All throughout my childhood I was called strange and abnormal. I wasn’t like other boys. I didn’t play sports. I wasn’t interested in girls. I was always reading. They were usually books about magic, mythology and the occult.
The library was a place of refuge for me. I would grab a few books, sit in a comfy chair and read for hours, sometimes until they closed, since I dreaded going back home. One book that really made an impact in my younger years was “Escape to Witch Mountain”, by Alexander Key. It seemed to touch upon a lot of things I was feeling at the time. It is the story of two children who had unusual gifts. They were different from everyone else. They were strange. They were abnormal. They were “Other”. They were looking for their own people, those who were like them. I happened to randomly discover this book in 1975 on a library shelf. I was 11 years old at the time. I had no idea that a movie version would be released just a few weeks later. It seemed I was fated to read it, that it had a message, that I had been guided to it somehow. It seemed to give me glimpses of things to come. While I loved the film version, it was very different from the book, which had a more mystical quality. It seemed to have been written just for me. There were sequels and TV spin-offs but they were all crap and didn’t have the same effect. Escape to Witch Mountain, the book moreso than the film, had a huge influence on me in my pre-teen years. It gave me the sense that I was not alone, that there were others like me. The children in the book had adopted the last name ‘Castaway’, which was sort of how I felt back then. An unwanted castaway who didn’t belong and everyone thought was weird. It would still be some years before I connected the dots that I was a witch.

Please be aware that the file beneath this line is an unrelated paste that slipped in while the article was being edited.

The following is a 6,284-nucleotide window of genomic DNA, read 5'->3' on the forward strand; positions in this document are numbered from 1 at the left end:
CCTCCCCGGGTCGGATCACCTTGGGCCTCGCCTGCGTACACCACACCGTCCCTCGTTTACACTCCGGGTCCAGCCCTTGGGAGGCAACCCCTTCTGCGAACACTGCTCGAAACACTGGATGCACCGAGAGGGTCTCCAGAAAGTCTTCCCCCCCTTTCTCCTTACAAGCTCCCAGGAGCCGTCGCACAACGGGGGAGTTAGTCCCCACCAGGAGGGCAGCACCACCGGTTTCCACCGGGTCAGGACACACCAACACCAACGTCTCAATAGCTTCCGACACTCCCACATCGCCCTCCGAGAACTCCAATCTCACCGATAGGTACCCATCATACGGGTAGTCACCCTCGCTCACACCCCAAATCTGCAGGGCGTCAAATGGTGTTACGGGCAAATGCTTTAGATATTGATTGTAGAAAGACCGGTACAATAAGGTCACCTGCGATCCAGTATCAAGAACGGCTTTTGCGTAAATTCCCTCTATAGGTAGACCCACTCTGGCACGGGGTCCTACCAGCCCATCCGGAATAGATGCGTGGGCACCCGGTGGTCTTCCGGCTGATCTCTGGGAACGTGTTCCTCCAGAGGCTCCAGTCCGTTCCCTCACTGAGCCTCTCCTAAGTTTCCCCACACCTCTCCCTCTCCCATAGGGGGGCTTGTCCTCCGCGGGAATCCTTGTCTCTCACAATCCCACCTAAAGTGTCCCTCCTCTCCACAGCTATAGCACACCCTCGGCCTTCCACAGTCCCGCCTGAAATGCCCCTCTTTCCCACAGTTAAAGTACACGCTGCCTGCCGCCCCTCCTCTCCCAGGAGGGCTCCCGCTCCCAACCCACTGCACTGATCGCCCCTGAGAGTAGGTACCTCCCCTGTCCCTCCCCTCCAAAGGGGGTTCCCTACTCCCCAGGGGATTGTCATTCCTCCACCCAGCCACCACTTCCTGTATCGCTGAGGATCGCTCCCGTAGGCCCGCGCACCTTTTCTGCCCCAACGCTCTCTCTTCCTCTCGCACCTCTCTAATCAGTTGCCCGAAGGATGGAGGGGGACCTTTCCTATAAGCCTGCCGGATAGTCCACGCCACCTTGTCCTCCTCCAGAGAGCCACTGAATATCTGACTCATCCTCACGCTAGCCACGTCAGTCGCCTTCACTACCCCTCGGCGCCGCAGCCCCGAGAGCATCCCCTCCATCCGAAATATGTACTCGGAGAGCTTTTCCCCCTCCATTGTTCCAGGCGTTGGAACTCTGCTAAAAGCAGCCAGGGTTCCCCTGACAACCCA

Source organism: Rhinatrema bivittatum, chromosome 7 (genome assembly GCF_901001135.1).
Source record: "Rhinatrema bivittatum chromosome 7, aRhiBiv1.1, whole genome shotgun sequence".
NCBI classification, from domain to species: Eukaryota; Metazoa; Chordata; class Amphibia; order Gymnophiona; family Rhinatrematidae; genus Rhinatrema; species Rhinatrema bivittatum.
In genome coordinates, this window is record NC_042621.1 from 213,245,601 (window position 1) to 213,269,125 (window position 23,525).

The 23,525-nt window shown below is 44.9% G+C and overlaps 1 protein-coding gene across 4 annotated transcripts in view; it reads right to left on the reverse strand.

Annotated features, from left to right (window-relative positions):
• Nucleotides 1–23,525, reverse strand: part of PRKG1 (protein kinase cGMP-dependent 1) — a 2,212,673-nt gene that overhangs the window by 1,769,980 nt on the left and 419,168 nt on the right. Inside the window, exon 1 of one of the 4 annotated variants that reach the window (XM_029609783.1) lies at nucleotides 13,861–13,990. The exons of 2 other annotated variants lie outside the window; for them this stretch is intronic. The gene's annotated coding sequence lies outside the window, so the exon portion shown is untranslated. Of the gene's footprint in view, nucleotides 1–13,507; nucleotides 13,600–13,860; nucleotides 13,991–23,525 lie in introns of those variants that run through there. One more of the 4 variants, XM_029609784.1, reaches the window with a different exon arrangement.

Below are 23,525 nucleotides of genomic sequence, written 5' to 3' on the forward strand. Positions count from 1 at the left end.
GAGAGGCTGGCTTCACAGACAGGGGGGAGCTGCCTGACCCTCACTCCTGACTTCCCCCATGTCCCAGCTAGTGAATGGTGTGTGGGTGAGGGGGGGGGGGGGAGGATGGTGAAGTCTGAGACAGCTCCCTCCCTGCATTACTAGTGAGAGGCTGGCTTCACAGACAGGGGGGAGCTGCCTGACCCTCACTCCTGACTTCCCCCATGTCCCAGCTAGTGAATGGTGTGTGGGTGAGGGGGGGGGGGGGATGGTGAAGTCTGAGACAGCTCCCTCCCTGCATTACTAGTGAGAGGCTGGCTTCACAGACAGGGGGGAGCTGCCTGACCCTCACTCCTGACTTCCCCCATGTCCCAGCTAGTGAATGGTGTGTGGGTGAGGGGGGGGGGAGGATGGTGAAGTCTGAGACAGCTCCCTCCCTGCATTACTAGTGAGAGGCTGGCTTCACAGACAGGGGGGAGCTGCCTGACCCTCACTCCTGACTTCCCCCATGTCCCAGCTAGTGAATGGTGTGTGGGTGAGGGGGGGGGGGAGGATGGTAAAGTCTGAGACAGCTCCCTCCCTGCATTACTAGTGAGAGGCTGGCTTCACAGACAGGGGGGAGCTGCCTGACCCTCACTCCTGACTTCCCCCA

More recently, the Harry Potter stories had a massive impact on me. There were so many connections to my own life. Like myself, Harry endured verbal abuse growing up and had been called “strange and abnormal”. Like myself, he was 11 years old when he began his magical discovery. His story inspired me to stop using my birth name and start using the name Potter. His story affected me deeply. Just because Rowling made those comments doesn’t mean I have to suddenly turn my back on all of it. She’s not the first famous author to have unpopular opinions. She may have given birth to Harry and his story, but the way I see it, the Potter fandom now exists independently of her. We’ve sort of taken it over and made it our own. “We’ve eclipsed her”, as a friend so succinctly said. The Wizarding World has meant a lot to me and still does. Harry will always mean a great deal to me. Harry Potter was one of the things that helped bring my mother and I closer together. I have used the name Potter for over 20 years. My father’s last name meant absolutely nothing to me. I hated it. The bullies in school used it against me as a slur, an insult. Everyone I remember from my dad’s side of the family were either alcoholics, fiercely racist and homophobic, constantly in and out of jail, or all of the above. I severed myself completely from the whole lot of them. The name Potter suits me just fine, thank you. I consider it my real name even though it is not the name on my birth certificate.
People still think I’m strange and abnormal. I’m perfectly okay with that.
Portions of this article came from my new book “Spells and Scars: Confessions of a Gay Pagan”, available now at Amazon and Barnes & Noble.